Our shared #mainstreaming for the last 40 years has been built in the image of #neoliberalism a political and economic ideology that advocates for minimal state intervention in the economy, emphasizing free markets, deregulation, privatization, and a reduction in government spending on social programs. It emerged as a dominant force in the late 20th century, particularly from the 1980s onwards, under the influence of #MargaretThatcher in the UK and #RonaldReagan in the US.

Historical Context

After World War II, many European countries adopted social democratic policies, influenced by the pressure of strong socialist movements and the existence of socialist states like the #USSR, these provided extensive social benefits, full employment, free healthcare, and education. To avoid potential revolutions and maintain stability, European nations implemented social welfare programs internally while still engaging in exploitative economic practices externally in their former colonies.

Emergence of Neoliberalism

By the 1980s, the capitalist system faced renewed crises, including economic recessions and a decline in profitability. In response, the old fundamentalism of #classicliberalism renamed as #neoliberal pushed for a drastic reduction in government intervention and social spending. This shift was driven by the belief that previous social democratic concessions (the social safety net put in place due to communism) were no longer sustainable or needed and were hindering economic growth and profit margins.

Definition and Principles

Neoliberalism is a set of policies and ideas focused on:

  1. Deregulation: Removing government regulations to allow businesses total freedom in how they operate.
  2. Privatization: Transferring public services and assets to the private sector.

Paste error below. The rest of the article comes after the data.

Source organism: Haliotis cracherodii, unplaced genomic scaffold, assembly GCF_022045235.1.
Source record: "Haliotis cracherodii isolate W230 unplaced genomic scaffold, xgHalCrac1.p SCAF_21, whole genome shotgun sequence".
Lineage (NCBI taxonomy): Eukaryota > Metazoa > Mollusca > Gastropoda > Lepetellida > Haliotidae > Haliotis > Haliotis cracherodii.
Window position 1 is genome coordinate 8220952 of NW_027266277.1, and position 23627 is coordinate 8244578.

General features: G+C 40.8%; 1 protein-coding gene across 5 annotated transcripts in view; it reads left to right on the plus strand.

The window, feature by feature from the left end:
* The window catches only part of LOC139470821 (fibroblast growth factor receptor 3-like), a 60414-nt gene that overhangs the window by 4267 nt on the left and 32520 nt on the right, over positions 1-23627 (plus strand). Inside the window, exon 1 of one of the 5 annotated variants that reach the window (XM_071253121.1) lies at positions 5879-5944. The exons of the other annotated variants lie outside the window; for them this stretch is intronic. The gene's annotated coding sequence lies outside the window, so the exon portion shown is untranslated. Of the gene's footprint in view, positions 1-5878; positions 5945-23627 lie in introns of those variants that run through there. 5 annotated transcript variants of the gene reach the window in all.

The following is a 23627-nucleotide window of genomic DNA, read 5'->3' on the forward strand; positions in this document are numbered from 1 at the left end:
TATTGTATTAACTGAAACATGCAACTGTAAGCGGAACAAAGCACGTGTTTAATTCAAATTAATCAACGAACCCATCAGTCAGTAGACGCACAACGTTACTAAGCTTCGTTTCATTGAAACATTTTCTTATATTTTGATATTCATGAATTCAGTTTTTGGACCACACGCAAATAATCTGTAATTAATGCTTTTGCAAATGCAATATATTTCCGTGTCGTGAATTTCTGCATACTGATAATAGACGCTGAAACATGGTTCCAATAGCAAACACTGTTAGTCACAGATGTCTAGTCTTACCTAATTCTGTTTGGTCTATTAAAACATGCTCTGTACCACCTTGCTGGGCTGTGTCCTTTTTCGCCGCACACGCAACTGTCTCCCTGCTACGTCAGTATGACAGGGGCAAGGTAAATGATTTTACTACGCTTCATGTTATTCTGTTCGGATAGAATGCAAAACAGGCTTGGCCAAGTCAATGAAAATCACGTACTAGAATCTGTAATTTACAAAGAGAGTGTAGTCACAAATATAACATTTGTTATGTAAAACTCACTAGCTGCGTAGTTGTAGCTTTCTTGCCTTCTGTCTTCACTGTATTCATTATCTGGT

3. Reduced Public Spending: Cutting government expenditures on social programs like welfare, healthcare, and education.
  4. Tax Cuts: Lowering taxes for corporations and the wealthy to encourage investment and economic growth.
  5. Free Markets: Promoting the idea that markets are the most efficient way to allocate resources and solve societal problems.

Ideological Dogma

Neoliberalism “common sense” asserts that the market, left alone, will “naturally” regulate itself and provide the best outcomes for society. This belief extends to all areas of life, including education, healthcare, and social services, which should be subjected to market forces rather than people driven state control.


Social and Economic Impact

  • Increased Inequality: Neoliberal policies lead to income and wealth disparities as the rich benefit from tax cuts and deregulation while social safety nets are dismantled for the poor.
  • Reduced Worker Protections: Labour unions and pro-labour legislation are weakened, leading to lower wages and worse working conditions.
  • Privatization of Public Services: Essential services like healthcare and education become more expensive and less accessible to the poor.
  • Environmental Degradation: Deregulation leads to pollution and environmental harm as companies prioritize profit over sustainability. We have pushed #climatechaos hard with this mess.

Global Impact

  • IMF and World Bank Policies: Developing countries are subjected to structural adjustment programs by international financial institutions, which require them to implement neoliberal policies in exchange for loans. This leads to severe social and economic hardship in the developing world
  • Exploitation of Developing Countries: Neoliberalism perpetuates global inequalities by maintaining exploitative relationships between wealthy and poorer nations.

Criticism and Opposition

Critics show that neoliberalism prioritizes the interests of the wealthy and corporations at the expense of the environment, working class and the poor. Undermining democracy by concentrating economic and political power in the hands of a few, leading to increased social unrest and current right-wing shift and resulting political and environmental instability.


The people pushing #neoliberalism, lied about economic efficiency and growth and the associated significant social costs, including increased inequality, reduced public welfare, and environmental degradation. Their focus on market solutions for all problems disregards the realities of social and economic life, leading to widespread criticism and calls for alternative approaches that prioritize social equity and sustainability.

In the era of #climatechaos, this shift to Neoliberalism was obviously a #deathcult that continues to shapes our “common sense” and has been central to our lives for the last 40 years. We can’t keep going down the path, you can find different paths here https://opencollective.com/open-media-network